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Editorial: Slandering children in poverty cruel and counterproductive

Public broadcaster NHK recently aired a segment about a high school girl from a single parent household who had to abandon her plans to go to a vocational school because her family didn't have enough money. After the program, messages slandering the young woman flooded the internet, with users declaring, "She's not impoverished," and, "Her story is fabricated," among other comments.

    Japan as a whole must do its utmost to resolve child poverty. As such, it is deplorable that so many people would attack a high school student for daring to talk about her own poverty. First and foremost, it is important to understand the real situation of child poverty.

    The NHK program reported that the girl lives in a room without air conditioning, and practices typing on a disconnected keyboard her family bought for her because the household cannot afford a computer to go with it.

    However, many people posted online saying, "The girl has so much anime stuff in her room," "She has tweeted she had spent more than 1,000 yen on a lunch," and, "She went to a movie." Someone slandered the student over her appearance while another even uploaded a photo of her home.

    Even Satsuki Katayama, a ruling Liberal Democratic Party (LDP) member of the House of Councillors, has tweeted that the girl could have bought a used computer if she had not bought movie tickets, anime goods or had an expensive lunch.

    Japan's relative poverty rate was 16.1 percent as of 2012, quite high for a developed country. Relative poverty refers to those whose annual household income is less than half the national median, or 1.22 million yen in 2012. Many of those in relative poverty have homes and enough food, but they often have difficulty securing a good upbringing environment for their children. As such, children in families in relative poverty are at risk of being economically and socially isolated.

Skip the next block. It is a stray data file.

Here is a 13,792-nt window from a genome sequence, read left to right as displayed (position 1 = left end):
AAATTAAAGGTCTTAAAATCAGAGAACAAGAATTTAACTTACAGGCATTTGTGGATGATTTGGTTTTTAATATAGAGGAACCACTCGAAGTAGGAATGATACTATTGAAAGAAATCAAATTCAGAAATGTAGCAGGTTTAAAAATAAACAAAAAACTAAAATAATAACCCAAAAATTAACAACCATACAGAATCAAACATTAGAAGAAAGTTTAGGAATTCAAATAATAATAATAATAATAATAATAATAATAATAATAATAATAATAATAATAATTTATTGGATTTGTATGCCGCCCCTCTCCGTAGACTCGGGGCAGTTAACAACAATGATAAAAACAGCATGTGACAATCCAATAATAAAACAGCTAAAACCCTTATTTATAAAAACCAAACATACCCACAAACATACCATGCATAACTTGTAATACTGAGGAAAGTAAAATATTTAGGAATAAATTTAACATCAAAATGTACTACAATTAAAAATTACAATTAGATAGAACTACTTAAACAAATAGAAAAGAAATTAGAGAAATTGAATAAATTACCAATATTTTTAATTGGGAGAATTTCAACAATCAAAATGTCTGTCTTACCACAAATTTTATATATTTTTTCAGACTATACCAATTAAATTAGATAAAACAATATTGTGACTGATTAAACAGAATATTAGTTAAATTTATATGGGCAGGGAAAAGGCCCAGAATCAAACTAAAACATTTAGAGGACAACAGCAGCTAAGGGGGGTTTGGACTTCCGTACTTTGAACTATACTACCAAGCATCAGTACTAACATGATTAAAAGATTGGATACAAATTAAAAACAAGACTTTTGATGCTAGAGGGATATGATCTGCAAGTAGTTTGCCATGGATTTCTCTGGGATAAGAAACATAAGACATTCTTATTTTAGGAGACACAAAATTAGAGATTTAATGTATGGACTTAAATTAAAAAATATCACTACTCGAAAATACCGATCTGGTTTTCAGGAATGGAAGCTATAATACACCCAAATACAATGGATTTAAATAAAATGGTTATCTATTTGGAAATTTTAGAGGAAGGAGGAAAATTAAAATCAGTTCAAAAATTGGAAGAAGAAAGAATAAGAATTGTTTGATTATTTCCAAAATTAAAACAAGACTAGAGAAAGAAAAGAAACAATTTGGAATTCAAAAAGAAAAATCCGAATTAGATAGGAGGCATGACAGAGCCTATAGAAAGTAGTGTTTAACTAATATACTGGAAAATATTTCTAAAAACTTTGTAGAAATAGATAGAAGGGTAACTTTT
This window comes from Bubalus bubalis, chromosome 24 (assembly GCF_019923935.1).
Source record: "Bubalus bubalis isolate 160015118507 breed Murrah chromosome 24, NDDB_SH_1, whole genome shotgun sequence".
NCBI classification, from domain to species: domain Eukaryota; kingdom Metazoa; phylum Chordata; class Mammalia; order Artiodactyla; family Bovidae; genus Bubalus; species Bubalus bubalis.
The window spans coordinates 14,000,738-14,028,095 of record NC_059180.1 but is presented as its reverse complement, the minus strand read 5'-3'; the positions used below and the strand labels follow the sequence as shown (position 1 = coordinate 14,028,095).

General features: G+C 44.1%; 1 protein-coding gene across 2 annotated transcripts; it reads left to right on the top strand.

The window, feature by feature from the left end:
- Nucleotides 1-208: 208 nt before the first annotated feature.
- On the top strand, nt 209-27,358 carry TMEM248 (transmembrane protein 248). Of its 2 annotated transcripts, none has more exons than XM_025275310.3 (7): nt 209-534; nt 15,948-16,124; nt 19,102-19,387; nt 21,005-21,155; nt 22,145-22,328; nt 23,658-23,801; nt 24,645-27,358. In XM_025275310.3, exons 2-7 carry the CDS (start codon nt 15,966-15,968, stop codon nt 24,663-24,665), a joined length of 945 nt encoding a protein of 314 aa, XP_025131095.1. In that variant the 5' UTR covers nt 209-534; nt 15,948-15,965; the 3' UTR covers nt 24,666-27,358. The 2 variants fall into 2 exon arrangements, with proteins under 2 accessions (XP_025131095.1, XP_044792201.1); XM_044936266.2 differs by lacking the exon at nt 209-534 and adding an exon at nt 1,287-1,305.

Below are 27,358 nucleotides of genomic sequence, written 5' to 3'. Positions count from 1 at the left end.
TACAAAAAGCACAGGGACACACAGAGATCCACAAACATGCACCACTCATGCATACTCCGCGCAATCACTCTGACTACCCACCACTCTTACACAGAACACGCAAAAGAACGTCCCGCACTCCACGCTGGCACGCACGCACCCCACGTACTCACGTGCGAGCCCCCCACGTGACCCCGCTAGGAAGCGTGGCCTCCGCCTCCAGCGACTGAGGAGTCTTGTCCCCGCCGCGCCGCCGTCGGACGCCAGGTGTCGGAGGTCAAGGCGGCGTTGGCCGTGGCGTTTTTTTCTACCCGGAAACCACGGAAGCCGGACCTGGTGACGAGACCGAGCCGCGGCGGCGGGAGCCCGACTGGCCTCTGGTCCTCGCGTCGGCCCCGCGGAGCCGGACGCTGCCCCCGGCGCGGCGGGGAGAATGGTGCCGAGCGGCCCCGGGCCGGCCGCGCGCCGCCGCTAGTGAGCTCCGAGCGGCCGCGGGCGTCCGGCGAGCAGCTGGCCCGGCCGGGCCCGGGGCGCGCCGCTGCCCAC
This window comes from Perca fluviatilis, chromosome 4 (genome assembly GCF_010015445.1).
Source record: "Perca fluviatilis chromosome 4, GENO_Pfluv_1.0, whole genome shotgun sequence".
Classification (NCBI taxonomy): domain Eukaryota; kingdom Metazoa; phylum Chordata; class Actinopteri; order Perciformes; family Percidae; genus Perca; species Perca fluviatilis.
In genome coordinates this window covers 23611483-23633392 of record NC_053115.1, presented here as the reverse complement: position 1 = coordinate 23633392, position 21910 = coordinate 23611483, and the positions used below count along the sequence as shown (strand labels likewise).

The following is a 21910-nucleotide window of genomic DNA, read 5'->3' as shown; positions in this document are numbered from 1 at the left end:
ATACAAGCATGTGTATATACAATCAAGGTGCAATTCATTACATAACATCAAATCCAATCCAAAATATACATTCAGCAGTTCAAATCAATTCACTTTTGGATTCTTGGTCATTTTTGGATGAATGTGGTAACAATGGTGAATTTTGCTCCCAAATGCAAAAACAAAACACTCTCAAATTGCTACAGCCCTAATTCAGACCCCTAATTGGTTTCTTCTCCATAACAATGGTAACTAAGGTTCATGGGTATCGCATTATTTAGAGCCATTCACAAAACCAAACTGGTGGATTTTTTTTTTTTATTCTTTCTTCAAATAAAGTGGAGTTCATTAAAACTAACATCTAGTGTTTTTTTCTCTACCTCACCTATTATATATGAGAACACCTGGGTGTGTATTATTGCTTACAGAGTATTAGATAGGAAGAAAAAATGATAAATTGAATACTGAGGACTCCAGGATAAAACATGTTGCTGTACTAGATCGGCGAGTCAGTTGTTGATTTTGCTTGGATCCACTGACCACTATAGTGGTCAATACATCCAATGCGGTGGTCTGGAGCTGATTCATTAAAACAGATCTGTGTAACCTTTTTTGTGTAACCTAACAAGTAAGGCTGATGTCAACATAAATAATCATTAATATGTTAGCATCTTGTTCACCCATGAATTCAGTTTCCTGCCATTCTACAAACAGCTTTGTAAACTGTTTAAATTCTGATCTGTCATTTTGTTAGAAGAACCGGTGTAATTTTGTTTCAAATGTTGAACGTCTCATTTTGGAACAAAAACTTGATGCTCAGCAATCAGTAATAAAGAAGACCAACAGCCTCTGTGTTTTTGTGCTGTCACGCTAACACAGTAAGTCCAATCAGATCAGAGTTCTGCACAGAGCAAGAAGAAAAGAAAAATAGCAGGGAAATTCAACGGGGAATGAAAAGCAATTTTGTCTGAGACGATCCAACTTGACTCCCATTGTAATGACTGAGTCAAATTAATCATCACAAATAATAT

Many children from families in relative poverty are forced to forgo the more expensive school extracurricular activities, school trips, or going on to institutions of higher education. Many of them often sacrifice money for meals and their education to buy smartphones, because without access to social networking services they could be cut off from their friends and classmates.

    Various countries are trying to redistribute income through taxation and social insurance programs in an effort to narrow income gaps. Critics have pointed out, however, that redistribution efforts in Japan have not produced positive effects on younger generations.

    The poverty rate is remarkably high among families with a single parent without regular employment.

    There are many parents in families in relative poverty who have multiple jobs and thus no time to look after their children. These children, whose ego has not sufficiently developed, will grow up without building a foundation for future self-reliance. It is unreasonable to require such children to be entirely true to their own responsibilities.

    It is wrong to criticize children in poverty the same way as people who make false welfare claims. Such criticism could discourage these children from speaking out about the situation they face, as a result of which they could become isolated from the rest of society and pushed further into poverty.

    It is necessary to understand what children in poverty face in their lives. Japan must not be a desolate society in which poor children are neglected and isolated.

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